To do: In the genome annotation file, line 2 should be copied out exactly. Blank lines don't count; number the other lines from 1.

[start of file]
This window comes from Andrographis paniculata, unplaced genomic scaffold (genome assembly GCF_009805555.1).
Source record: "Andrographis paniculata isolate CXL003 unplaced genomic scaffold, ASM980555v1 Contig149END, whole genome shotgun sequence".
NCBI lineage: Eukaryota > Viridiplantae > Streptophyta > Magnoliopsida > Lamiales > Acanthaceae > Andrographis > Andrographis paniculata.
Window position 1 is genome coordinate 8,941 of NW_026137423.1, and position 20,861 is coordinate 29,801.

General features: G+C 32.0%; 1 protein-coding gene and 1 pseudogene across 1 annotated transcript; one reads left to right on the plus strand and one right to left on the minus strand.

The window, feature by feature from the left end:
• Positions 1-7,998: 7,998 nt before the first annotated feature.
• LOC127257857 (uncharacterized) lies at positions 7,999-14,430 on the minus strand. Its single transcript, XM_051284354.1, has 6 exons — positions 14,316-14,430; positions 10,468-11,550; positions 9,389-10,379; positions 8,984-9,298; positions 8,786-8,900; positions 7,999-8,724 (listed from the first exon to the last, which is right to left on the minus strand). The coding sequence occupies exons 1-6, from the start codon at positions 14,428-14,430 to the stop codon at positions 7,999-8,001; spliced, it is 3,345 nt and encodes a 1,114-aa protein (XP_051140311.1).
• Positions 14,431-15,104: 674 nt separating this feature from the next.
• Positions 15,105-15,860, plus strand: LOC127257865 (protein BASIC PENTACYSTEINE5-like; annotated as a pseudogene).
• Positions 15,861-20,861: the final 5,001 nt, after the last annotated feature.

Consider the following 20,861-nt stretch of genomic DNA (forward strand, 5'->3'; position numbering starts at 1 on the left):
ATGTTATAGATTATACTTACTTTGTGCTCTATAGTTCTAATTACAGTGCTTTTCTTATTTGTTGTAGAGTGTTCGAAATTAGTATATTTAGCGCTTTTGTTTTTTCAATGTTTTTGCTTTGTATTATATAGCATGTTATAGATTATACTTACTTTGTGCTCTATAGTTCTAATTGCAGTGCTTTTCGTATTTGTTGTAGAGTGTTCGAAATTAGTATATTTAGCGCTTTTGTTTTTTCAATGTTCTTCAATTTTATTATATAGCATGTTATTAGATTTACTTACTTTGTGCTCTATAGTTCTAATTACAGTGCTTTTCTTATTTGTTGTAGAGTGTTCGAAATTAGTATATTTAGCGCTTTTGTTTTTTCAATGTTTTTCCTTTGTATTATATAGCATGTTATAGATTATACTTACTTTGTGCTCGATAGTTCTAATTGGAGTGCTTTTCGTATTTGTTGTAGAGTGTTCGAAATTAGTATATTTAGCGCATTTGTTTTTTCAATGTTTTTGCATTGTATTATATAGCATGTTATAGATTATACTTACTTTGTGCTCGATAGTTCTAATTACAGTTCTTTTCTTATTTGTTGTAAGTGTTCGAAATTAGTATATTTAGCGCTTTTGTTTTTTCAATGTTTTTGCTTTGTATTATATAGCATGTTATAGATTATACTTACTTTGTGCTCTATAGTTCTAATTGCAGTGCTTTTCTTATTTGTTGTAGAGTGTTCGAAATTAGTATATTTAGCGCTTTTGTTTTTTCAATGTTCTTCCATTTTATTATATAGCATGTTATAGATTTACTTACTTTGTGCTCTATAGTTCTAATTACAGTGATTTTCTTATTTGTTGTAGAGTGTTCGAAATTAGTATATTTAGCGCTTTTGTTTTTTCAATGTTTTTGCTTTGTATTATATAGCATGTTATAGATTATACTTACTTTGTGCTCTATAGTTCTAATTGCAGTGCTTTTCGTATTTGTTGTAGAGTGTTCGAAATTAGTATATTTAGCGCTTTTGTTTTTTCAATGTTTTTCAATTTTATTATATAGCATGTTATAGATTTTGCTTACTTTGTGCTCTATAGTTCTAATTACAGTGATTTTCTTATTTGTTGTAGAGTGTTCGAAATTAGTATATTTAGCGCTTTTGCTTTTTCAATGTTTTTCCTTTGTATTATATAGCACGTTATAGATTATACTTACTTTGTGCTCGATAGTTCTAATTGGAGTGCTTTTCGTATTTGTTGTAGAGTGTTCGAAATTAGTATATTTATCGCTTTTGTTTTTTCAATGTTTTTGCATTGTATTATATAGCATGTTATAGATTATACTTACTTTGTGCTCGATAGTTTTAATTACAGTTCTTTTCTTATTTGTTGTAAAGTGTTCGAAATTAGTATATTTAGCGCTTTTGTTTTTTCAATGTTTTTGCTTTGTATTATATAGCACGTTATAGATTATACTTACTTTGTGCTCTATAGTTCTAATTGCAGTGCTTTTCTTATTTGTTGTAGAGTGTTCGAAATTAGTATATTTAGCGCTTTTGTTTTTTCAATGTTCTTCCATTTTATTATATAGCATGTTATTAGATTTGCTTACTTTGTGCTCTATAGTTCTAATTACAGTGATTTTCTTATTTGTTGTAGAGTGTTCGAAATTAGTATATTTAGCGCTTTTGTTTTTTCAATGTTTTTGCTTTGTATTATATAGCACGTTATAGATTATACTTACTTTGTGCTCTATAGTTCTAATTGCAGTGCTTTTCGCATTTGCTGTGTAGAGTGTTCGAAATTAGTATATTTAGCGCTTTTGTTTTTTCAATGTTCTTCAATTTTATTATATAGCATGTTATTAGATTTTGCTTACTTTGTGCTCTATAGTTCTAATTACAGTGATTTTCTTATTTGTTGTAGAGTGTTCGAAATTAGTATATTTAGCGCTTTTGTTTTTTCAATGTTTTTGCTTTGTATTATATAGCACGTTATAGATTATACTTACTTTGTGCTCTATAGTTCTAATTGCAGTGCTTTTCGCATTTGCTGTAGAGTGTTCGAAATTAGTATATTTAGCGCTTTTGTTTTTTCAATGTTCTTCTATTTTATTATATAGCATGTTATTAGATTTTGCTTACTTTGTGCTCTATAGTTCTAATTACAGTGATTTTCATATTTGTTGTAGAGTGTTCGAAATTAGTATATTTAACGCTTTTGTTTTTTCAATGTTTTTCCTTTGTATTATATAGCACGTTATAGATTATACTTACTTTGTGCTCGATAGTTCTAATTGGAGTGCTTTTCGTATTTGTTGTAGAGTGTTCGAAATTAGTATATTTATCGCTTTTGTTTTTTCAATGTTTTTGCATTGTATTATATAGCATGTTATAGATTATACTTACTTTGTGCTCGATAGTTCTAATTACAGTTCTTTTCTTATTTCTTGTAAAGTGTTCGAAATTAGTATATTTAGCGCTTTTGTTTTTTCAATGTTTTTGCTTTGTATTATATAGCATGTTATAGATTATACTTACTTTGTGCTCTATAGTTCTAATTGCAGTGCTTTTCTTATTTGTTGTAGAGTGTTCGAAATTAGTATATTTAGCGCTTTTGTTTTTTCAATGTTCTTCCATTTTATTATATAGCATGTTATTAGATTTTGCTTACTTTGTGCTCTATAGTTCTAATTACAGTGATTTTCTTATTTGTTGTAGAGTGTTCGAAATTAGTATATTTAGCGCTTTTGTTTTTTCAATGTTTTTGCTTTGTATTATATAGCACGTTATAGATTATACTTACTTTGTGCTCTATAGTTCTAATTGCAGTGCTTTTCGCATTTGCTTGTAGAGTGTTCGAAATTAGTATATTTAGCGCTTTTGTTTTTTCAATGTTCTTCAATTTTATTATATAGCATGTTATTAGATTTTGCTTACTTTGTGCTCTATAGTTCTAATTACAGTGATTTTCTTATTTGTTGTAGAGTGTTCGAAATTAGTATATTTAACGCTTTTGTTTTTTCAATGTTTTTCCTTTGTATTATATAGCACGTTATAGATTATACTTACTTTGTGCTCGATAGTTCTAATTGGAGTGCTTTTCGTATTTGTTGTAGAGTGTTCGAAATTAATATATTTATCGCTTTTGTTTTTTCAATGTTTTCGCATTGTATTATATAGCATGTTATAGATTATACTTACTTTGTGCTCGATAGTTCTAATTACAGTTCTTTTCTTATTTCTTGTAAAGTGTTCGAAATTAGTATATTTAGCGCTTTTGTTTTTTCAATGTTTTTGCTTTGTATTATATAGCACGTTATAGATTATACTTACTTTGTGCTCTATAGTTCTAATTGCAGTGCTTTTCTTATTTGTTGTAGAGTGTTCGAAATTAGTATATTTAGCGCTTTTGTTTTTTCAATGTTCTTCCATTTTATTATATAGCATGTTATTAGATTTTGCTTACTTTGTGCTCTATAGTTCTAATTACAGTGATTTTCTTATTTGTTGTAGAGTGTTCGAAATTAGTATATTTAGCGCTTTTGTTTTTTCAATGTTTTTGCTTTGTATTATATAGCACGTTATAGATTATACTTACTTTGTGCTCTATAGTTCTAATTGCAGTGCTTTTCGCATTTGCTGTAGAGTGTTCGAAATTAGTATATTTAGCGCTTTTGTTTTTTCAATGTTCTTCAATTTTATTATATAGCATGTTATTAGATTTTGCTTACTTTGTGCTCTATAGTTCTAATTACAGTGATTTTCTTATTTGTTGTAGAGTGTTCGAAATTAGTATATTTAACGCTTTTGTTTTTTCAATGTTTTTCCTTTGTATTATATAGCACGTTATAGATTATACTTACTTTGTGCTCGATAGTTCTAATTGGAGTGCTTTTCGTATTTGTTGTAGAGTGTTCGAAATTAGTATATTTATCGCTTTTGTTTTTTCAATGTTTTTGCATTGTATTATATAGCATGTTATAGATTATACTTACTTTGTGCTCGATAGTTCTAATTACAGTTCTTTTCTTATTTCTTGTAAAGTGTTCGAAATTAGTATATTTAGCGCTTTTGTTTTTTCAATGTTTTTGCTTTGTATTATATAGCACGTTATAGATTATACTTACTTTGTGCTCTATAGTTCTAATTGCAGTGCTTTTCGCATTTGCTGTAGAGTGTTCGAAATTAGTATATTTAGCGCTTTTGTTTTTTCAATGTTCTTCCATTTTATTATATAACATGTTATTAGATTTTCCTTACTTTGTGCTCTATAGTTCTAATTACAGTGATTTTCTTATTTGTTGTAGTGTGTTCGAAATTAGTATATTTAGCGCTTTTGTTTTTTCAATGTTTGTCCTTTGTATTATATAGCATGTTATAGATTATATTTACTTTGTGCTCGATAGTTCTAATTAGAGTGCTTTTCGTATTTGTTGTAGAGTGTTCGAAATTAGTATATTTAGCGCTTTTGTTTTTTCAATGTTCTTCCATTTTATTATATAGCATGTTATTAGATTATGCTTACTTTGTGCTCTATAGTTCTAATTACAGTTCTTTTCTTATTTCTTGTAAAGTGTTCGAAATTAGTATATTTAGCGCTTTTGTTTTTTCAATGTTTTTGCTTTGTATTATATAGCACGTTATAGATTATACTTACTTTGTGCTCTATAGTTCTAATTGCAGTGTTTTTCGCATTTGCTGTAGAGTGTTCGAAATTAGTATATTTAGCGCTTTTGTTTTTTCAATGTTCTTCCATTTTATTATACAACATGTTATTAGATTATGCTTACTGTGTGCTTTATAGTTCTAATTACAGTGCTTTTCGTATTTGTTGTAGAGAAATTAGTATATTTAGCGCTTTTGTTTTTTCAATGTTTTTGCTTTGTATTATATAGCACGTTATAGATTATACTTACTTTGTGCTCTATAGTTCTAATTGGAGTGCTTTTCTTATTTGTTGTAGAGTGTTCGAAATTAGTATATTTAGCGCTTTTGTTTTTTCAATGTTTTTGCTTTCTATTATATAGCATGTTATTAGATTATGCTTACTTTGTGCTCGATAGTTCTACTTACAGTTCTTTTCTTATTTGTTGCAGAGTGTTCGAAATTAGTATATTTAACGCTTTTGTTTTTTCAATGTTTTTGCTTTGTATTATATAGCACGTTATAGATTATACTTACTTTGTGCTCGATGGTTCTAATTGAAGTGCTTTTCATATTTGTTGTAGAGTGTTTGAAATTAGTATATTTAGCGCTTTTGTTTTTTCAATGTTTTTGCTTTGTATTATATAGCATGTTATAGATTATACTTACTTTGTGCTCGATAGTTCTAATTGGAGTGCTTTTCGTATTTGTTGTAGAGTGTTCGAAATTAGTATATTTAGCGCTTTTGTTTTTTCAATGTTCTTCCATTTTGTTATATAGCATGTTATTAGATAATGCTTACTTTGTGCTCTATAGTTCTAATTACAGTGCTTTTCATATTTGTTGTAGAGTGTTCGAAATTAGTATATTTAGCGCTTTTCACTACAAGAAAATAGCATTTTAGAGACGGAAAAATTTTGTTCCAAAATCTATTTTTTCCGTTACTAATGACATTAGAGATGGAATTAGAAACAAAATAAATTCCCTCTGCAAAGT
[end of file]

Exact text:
Source record: "Andrographis paniculata isolate CXL003 unplaced genomic scaffold, ASM980555v1 Contig149END, whole genome shotgun sequence".